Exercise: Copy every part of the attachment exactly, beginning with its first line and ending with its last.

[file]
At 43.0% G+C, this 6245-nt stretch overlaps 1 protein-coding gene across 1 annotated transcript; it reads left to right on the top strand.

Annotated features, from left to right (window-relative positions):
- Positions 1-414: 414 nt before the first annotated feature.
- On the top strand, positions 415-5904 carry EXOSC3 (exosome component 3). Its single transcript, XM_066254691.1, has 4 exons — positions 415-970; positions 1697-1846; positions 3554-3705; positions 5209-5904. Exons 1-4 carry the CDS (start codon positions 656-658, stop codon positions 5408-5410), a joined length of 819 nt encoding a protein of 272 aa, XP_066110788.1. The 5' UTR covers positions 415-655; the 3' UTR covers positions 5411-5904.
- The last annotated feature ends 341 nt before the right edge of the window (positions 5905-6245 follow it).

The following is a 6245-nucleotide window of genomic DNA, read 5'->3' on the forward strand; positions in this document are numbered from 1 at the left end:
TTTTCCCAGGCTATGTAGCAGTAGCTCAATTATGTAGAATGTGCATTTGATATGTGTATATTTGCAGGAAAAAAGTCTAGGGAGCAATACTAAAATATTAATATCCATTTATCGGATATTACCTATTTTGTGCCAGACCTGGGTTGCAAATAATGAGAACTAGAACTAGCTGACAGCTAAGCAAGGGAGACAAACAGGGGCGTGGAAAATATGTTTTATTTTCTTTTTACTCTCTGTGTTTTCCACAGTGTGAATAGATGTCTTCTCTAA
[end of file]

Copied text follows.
At 43.0% G+C, this 6245-nt stretch overlaps 1 protein-coding gene across 1 annotated transcript; it reads left to right on the top strand.

Annotated features, from left to right (window-relative positions):
- Positions 1-414: 414 nt before the first annotated feature.
- On the top strand, positions 415-5904 carry EXOSC3 (exosome component 3). Its single transcript, XM_066254691.1, has 4 exons — positions 415-970; positions 1697-1846; positions 3554-3705; positions 5209-5904. Exons 1-4 carry the CDS (start codon positions 656-658, stop codon positions 5408-5410), a joined length of 819 nt encoding a protein of 272 aa, XP_066110788.1. The 5' UTR covers positions 415-655; the 3' UTR covers positions 5411-5904.
- The last annotated feature ends 341 nt before the right edge of the window (positions 5905-6245 follow it).

The following is a 6245-nucleotide window of genomic DNA, read 5'->3' on the forward strand; positions in this document are numbered from 1 at the left end:
TTTTCCCAGGCTATGTAGCAGTAGCTCAATTATGTAGAATGTGCATTTGATATGTGTATATTTGCAGGAAAAAAGTCTAGGGAGCAATACTAAAATATTAATATCCATTTATCGGATATTACCTATTTTGTGCCAGACCTGGGTTGCAAATAATGAGAACTAGAACTAGCTGACAGCTAAGCAAGGGAGACAAACAGGGGCGTGGAAAATATGTTTTATTTTCTTTTTACTCTCTGTGTTTTCCACAGTGTGAATAGATGTCTTCTCTAA